As you are making your operational plans for 2022, it is important to implement fire prevention and reduction best practices and to invest in technologies and solutions that are going to keep your employees safe and your operations running more efficiently.
By Ryan Fogelman, J.D., MBA

Every industry faces fire risks, but in the waste and recycling industry, fires occur almost daily. These fires can spark from hazards such as pressurized tanks, chemicals, hot work activities, fertilizers, cigarette butts, and an emerging culprit, lithium-ion (Li-ion) batteries. If fire incidents are not detected and managed early, they can trigger a domino effect, presenting further risks to your employees and facilities.

These risks, if not addressed properly, are a real threat to any operation, as they can result in direct and indirect costs, including downtime of operations, potential injuries to employees, and difficulty finding reasonable insurance options.

In this article, I will provide an overview of the scope of the issue, the consequences, and the solutions available to address the problem the industry is facing on a global scale.

Scope of the Problem
I have been tracking and consolidating the reported waste and recycling facility fire data in the U.S. and Canada since 2016. The numbers that seemed to never end in 2018 had come down, but in 2021, we hit a level that outpaced our worst year. In my opinion, the increase in fires is due to a number of factors, the continued proliferation of lithium-ion batteries on society, and the labor issues that are having a negative effect on sorting operations in our waste and recycling infrastructure (see Figure 1). This is concerning for several reasons. Dealing with a tight labor market typically runs in cycles and will hopefully fix itself over time, but there is nothing stopping the ever-compounding increase of lithium-ion batteries hitting the marketplace and eventually entering our waste and recycling streams. This is a problem that is not going away.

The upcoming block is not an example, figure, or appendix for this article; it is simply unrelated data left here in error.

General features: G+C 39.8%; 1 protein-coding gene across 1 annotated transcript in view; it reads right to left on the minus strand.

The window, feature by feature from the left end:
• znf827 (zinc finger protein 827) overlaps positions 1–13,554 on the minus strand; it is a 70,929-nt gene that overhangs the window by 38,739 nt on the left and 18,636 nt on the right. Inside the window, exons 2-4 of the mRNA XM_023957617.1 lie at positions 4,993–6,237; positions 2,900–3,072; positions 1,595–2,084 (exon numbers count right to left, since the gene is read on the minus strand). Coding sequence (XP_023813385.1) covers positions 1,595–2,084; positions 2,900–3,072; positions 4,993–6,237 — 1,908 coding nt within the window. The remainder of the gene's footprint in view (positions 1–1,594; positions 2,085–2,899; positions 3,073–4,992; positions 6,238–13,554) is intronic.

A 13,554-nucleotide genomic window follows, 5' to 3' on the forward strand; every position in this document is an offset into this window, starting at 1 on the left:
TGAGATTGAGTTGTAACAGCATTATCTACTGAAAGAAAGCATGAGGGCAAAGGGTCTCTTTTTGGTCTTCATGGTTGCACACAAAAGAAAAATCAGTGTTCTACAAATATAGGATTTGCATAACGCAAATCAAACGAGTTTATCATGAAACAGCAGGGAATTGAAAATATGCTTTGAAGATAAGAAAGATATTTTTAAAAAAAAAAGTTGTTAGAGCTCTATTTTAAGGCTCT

Figure 1

These fire incidents occurred across various types of waste and recycling facilities—municipal solid waste, paper and plastic recycling fires, and scrap metal fires increased and continued on their upward trend; construction and demolition (C&D) fires were up 138 percent year-over-year, and organics, hazmat, rubber, and e-scrap fires were down or in line with prior years (see Figure 2).

Figure 2

All of these incidents happened due to different reasons, but one common and growing culprit is lithium-ion batteries, which present many dangers and challenges for waste and recycling workers and facilities, especially if they are not disposed of or recycled properly.